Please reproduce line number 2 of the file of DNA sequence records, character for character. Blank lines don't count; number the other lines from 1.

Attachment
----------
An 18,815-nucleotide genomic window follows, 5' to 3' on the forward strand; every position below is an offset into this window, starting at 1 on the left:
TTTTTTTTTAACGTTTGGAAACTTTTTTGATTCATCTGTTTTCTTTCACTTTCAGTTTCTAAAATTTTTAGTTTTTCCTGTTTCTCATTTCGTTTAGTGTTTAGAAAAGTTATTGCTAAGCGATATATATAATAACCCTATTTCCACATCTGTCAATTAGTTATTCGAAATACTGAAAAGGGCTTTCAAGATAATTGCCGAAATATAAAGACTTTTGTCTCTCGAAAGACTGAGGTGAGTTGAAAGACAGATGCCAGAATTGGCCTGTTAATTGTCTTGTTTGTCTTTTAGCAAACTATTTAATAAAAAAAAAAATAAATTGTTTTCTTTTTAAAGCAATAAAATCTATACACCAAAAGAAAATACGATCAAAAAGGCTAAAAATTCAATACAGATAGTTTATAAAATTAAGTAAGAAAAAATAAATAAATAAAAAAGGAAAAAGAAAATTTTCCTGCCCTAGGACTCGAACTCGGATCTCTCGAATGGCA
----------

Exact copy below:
TTTTTTTTTAACGTTTGGAAACTTTTTTGATTCATCTGTTTTCTTTCACTTTCAGTTTCTAAAATTTTTAGTTTTTCCTGTTTCTCATTTCGTTTAGTGTTTAGAAAAGTTATTGCTAAGCGATATATATAATAACCCTATTTCCACATCTGTCAATTAGTTATTCGAAATACTGAAAAGGGCTTTCAAGATAATTGCCGAAATATAAAGACTTTTGTCTCTCGAAAGACTGAGGTGAGTTGAAAGACAGATGCCAGAATTGGCCTGTTAATTGTCTTGTTTGTCTTTTAGCAAACTATTTAATAAAAAAAAAAATAAATTGTTTTCTTTTTAAAGCAATAAAATCTATACACCAAAAGAAAATACGATCAAAAAGGCTAAAAATTCAATACAGATAGTTTATAAAATTAAGTAAGAAAAAATAAATAAATAAAAAAGGAAAAAGAAAATTTTCCTGCCCTAGGACTCGAACTCGGATCTCTCGAATGGCA